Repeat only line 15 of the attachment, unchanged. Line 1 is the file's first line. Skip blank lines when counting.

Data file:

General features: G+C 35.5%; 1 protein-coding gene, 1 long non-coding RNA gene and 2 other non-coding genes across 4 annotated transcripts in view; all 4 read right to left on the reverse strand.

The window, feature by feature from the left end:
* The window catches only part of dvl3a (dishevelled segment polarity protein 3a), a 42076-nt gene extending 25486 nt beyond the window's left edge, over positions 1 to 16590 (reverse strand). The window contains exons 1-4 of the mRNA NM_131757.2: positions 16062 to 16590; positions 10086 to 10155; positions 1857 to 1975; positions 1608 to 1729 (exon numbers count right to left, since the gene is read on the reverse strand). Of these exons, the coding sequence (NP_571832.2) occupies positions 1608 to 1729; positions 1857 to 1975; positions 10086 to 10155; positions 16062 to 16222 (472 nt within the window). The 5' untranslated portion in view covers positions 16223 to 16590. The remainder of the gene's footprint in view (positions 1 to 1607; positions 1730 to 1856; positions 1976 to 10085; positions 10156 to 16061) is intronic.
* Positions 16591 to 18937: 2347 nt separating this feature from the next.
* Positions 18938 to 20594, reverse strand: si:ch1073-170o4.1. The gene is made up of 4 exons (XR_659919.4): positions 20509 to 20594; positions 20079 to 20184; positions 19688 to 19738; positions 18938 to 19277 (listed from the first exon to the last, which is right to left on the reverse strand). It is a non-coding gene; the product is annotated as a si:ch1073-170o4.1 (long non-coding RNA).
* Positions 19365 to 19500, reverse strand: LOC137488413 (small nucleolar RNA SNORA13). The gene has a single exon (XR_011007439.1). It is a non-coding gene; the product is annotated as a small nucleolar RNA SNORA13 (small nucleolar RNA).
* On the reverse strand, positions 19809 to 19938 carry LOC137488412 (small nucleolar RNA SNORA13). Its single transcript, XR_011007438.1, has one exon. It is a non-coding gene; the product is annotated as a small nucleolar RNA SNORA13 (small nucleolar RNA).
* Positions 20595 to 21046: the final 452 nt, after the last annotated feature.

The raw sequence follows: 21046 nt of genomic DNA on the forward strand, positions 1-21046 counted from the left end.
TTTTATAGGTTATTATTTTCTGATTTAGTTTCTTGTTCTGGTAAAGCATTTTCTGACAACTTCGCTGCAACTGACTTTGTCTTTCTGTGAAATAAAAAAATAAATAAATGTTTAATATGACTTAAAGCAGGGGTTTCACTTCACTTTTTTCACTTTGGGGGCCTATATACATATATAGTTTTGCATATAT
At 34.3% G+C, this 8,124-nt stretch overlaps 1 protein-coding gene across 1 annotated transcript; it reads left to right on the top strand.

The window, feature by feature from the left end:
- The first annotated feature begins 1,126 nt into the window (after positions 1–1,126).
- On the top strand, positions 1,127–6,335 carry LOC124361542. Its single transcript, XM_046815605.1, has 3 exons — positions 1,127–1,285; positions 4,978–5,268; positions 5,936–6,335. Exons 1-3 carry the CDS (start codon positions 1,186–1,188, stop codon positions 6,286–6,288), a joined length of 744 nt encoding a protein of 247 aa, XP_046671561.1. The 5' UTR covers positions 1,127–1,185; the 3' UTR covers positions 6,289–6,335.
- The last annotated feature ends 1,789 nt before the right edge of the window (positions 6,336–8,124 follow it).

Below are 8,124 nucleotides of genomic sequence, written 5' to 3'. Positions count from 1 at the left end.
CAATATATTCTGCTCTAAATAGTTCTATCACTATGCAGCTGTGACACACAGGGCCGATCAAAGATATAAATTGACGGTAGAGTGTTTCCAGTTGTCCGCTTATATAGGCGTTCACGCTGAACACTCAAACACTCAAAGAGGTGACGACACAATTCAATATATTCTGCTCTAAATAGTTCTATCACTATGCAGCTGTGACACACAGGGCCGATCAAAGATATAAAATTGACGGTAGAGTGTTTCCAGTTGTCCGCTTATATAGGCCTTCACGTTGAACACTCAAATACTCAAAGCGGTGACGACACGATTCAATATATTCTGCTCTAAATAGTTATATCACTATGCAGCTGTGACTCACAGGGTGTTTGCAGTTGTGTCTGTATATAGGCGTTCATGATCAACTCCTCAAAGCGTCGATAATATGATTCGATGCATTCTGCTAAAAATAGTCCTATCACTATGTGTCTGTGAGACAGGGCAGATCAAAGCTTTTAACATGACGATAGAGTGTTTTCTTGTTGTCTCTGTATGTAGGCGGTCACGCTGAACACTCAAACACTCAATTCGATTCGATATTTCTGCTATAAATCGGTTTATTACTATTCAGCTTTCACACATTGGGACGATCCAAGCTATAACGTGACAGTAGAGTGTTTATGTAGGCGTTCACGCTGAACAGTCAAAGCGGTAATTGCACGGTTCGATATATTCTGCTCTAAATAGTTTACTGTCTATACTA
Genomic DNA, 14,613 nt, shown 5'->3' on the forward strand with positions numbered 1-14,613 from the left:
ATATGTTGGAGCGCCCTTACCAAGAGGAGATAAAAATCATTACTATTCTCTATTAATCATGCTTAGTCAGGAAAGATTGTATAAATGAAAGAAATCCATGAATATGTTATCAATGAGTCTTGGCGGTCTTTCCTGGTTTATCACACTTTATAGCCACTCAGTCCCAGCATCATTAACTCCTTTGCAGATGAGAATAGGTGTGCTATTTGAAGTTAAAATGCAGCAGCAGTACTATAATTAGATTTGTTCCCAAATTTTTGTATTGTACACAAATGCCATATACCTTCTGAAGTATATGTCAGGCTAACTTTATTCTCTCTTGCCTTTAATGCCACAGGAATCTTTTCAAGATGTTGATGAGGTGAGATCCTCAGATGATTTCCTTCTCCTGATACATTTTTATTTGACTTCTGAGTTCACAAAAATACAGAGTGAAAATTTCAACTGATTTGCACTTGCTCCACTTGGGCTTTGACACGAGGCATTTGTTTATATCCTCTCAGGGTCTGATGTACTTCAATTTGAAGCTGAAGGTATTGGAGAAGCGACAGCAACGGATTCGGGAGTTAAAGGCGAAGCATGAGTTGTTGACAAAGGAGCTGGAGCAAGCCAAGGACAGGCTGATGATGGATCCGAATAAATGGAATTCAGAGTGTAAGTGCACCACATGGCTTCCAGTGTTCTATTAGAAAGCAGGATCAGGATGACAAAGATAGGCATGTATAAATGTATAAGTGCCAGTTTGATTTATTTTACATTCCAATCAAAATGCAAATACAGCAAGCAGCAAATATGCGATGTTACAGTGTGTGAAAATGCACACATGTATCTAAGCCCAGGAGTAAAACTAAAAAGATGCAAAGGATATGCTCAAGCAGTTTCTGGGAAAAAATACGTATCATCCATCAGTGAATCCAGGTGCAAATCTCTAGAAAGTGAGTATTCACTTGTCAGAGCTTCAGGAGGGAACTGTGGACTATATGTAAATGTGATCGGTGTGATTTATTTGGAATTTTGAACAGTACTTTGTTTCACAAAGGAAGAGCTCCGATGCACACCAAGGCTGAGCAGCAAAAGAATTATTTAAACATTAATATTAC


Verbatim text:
- The last annotated feature ends 1,789 nt before the right edge of the window (positions 6,336–8,124 follow it).